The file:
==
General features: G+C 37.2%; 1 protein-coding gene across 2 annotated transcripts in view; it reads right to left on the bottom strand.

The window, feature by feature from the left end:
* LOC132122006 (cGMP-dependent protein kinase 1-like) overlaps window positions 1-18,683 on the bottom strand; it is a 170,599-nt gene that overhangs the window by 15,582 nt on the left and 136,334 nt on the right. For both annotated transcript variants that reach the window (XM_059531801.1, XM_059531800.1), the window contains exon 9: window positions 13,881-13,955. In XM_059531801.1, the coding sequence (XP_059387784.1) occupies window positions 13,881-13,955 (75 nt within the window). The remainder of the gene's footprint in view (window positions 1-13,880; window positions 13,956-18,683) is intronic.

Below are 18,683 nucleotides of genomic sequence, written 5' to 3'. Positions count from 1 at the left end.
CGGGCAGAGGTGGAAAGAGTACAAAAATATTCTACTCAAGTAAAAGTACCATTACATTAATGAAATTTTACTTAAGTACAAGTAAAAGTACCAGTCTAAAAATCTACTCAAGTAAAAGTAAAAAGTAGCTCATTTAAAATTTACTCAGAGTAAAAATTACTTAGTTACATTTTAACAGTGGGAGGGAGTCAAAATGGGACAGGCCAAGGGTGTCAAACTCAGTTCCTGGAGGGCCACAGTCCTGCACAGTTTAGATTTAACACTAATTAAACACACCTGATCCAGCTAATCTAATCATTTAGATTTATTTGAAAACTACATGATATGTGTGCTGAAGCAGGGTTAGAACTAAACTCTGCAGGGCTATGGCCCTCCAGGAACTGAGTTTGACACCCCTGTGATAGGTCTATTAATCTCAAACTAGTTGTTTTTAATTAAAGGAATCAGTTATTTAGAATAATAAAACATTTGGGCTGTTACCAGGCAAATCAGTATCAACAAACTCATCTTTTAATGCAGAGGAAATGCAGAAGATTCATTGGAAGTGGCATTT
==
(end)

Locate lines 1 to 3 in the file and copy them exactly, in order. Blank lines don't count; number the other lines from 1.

General features: G+C 37.2%; 1 protein-coding gene across 2 annotated transcripts in view; it reads right to left on the bottom strand.

The window, feature by feature from the left end:
* LOC132122006 (cGMP-dependent protein kinase 1-like) overlaps window positions 1-18,683 on the bottom strand; it is a 170,599-nt gene that overhangs the window by 15,582 nt on the left and 136,334 nt on the right. For both annotated transcript variants that reach the window (XM_059531801.1, XM_059531800.1), the window contains exon 9: window positions 13,881-13,955. In XM_059531801.1, the coding sequence (XP_059387784.1) occupies window positions 13,881-13,955 (75 nt within the window). The remainder of the gene's footprint in view (window positions 1-13,880; window positions 13,956-18,683) is intronic.